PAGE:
Professor Michael Walter holds the chair of Quantum Information.
Michael Walter brings together research areas that, at first glance, have little to do with each other – ranging from algebra to quantum computing.
The funded project falls within the realm of theoretical computer science. “Essentially, theoretical computer science is about finding fast algorithms and understanding structurally when such algorithms can’t exist,” explains Michael Walter. Starting point was a series of prior works in which, together with international colleagues, he noticed that several fundamental questions in a variety of fields might be connected, even though they seem to have nothing to do with each other at first glance.
“These include, for example, the question of whether random numbers can help us to calculate more quickly,” says Walter. “This is one of the fundamental open questions in computer science.” Other examples include the search for efficient estimation methods in statistics, as well as questions about the entanglement of quantum systems that are studied in the field of quantum information. The research also connects to variants of the P-vs-NP problem in theoretical computer science. “At its core, this is the question of whether it is really true that it is easier to verify the solution to a computational problem than to find the solution – which is supposedly something every child knows,” elaborates Walter. Further examples are so-called isomorphism problems in mathematics, which revolve around the question of when two geometric objects can be transformed into each other, and optimisation problems that occur in machine learning, for example, when calculating the similarity of two images.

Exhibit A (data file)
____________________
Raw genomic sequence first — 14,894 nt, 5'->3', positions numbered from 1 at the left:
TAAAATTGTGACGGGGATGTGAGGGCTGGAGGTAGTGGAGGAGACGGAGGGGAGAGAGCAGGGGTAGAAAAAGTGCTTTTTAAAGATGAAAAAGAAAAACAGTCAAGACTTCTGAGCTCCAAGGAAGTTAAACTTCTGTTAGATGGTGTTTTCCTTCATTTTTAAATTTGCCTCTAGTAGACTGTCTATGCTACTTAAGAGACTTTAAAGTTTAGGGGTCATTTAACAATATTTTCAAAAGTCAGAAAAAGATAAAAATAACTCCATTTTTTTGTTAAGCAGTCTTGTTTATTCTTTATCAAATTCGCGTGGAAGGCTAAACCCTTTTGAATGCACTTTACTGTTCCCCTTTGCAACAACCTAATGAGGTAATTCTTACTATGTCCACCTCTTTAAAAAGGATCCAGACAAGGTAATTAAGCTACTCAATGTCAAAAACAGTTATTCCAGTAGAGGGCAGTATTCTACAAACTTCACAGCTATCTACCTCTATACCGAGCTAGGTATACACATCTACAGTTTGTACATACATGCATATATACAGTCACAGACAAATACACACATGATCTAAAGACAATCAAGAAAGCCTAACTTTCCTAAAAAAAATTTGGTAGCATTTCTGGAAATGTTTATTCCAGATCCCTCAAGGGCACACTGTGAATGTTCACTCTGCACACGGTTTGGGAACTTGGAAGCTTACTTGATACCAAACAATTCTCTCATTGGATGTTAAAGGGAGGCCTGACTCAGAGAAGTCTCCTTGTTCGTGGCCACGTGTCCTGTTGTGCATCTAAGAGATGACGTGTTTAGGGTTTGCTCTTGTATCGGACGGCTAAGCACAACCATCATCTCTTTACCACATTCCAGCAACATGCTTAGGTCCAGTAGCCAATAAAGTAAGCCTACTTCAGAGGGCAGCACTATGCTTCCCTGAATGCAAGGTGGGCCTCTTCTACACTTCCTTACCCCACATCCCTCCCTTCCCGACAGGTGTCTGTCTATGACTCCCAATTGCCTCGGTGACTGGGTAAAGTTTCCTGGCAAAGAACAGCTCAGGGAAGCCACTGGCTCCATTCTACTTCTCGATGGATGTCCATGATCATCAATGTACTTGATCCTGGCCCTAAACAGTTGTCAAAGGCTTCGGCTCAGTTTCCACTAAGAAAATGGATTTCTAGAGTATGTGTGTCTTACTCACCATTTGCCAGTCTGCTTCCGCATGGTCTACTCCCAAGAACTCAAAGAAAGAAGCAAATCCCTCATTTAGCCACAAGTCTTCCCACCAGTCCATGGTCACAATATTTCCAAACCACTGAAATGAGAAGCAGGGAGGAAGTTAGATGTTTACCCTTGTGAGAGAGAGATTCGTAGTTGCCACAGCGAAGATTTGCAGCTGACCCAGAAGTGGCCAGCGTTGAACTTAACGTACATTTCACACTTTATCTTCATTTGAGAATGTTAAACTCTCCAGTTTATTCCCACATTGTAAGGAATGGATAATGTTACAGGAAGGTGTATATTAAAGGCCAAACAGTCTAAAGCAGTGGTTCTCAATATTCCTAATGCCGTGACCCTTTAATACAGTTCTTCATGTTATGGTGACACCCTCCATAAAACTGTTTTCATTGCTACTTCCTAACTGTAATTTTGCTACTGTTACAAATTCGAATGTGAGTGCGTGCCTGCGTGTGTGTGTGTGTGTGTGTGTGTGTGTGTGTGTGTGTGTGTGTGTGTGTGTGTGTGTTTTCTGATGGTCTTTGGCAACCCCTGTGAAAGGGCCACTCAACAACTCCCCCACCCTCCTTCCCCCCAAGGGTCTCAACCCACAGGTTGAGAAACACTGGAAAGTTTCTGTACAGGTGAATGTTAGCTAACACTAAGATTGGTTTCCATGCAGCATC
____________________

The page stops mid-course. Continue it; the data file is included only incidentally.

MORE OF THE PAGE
All these problems have been studied by researchers in many communities for many years. “What we have now observed is – to put it simply – that symmetries are underlying all these questions,” describes Michael Walter. “Identifying these symmetries gives a new starting point for tackling these difficult questions.” In this case, the questions can often be phrased as optimisation problems that involve maximising or minimising an objective function. The ERC project aims to explore these observations systematically.
The project starts in 2022.